Painted on blue tinted paper, this delicate watercolor was one of the two hundred that Miller painted for William T. Walters. As with the Gilcrease sketch and the Hunter oil (CR# 191, 191B), this version presents a more consensual union than the first two oil versions (CR# 191E and 191F). The bride looks at her groom with a slight smile, as their hands touch and her father appears to offer her, rather than to push her toward the groom.
However, in contrast to the image, Miller’s accompanying text presents the scene in cynical terms as a sale of the bride to her groom. Indian marriages typically included a dowry that was given to the bride’s family to compensate them for her lost work. As a reversal of the western system, many whites, including Miller, mischaracterized marriages as a sale. Apart from a modest necklace in the bride’s hand, nothing in the image explicitly refers to a sale. It may be, then, that Miller intended to juxtapose a cynical text with a sweet image as a form of comedy. Many seemingly straightforward sketches in the Walters commission are paired with humorous notes, perhaps to point up the follies of his protagonists. Miller also seems to have used the notes as a forum for experimenting with established images. His rough draft of the text for The Trapper’s Bride identifies the groom as Metis, but this passage is left out of the final note.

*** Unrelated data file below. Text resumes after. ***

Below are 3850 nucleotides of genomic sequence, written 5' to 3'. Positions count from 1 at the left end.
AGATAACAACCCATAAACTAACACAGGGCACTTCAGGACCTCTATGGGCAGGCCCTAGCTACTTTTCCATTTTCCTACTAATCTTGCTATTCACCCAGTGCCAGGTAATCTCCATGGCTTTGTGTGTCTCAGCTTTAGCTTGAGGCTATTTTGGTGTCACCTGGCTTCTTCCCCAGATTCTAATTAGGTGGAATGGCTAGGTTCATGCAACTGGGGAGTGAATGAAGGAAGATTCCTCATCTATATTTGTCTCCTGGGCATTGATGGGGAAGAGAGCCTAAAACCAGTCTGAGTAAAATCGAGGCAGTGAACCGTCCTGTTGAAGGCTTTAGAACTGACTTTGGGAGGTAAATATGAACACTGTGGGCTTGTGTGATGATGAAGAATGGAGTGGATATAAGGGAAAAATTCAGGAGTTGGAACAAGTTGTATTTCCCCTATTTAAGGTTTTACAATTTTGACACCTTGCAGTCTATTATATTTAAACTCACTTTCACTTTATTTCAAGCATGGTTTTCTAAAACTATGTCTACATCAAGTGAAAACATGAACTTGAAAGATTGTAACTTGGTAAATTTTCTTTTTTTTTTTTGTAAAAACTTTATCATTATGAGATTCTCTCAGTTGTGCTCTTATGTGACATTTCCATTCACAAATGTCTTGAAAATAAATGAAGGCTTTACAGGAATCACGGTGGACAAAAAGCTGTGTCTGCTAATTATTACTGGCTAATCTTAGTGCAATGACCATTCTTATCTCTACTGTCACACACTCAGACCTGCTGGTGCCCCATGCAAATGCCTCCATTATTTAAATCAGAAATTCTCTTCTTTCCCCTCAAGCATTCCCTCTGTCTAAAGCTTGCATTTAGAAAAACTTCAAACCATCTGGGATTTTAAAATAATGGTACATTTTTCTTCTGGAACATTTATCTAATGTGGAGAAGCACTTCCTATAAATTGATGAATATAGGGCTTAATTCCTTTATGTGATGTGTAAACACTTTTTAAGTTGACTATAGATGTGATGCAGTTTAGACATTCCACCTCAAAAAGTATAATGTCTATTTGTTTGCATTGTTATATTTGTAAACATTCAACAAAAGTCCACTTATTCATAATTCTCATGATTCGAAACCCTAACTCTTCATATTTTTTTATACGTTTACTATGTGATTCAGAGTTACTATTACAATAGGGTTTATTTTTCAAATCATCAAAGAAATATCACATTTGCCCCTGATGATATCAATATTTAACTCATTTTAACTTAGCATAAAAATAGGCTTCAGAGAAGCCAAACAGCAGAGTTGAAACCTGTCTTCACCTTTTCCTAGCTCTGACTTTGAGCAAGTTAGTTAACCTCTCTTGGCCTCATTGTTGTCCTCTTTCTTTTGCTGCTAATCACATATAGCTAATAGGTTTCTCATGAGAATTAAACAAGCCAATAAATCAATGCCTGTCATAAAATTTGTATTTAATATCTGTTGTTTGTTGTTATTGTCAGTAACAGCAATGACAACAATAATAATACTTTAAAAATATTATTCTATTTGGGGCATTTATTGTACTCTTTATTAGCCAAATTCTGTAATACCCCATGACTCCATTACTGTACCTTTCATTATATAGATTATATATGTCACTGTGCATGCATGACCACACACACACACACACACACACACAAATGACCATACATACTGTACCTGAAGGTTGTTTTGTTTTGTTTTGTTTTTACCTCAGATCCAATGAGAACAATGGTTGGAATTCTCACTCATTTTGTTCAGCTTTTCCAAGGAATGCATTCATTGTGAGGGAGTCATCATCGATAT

Signed LR: A JMiller. LR: 3
The artist; William T. Walters, Baltimore, MD; present owner by gift